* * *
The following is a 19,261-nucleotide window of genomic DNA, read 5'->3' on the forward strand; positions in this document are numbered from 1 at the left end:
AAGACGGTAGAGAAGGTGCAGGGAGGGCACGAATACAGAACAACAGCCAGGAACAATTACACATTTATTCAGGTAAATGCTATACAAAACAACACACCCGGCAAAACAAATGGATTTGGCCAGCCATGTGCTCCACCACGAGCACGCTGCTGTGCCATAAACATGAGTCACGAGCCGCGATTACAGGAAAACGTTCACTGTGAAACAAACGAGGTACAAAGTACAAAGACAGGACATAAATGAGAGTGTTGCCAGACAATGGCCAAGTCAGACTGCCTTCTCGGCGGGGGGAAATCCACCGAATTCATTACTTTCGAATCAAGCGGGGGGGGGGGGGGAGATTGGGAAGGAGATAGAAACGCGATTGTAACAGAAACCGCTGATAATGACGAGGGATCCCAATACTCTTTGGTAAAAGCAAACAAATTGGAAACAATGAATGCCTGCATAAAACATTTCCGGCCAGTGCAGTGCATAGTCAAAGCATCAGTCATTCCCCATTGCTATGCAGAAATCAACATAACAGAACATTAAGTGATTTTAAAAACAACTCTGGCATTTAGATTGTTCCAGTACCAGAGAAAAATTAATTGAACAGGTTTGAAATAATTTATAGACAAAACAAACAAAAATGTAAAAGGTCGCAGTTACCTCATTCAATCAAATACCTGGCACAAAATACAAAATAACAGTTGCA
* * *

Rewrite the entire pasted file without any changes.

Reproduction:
The following is a 19,261-nucleotide window of genomic DNA, read 5'->3' on the forward strand; positions in this document are numbered from 1 at the left end:
AAGACGGTAGAGAAGGTGCAGGGAGGGCACGAATACAGAACAACAGCCAGGAACAATTACACATTTATTCAGGTAAATGCTATACAAAACAACACACCCGGCAAAACAAATGGATTTGGCCAGCCATGTGCTCCACCACGAGCACGCTGCTGTGCCATAAACATGAGTCACGAGCCGCGATTACAGGAAAACGTTCACTGTGAAACAAACGAGGTACAAAGTACAAAGACAGGACATAAATGAGAGTGTTGCCAGACAATGGCCAAGTCAGACTGCCTTCTCGGCGGGGGGAAATCCACCGAATTCATTACTTTCGAATCAAGCGGGGGGGGGGGGGGAGATTGGGAAGGAGATAGAAACGCGATTGTAACAGAAACCGCTGATAATGACGAGGGATCCCAATACTCTTTGGTAAAAGCAAACAAATTGGAAACAATGAATGCCTGCATAAAACATTTCCGGCCAGTGCAGTGCATAGTCAAAGCATCAGTCATTCCCCATTGCTATGCAGAAATCAACATAACAGAACATTAAGTGATTTTAAAAACAACTCTGGCATTTAGATTGTTCCAGTACCAGAGAAAAATTAATTGAACAGGTTTGAAATAATTTATAGACAAAACAAACAAAAATGTAAAAGGTCGCAGTTACCTCATTCAATCAAATACCTGGCACAAAATACAAAATAACAGTTGCA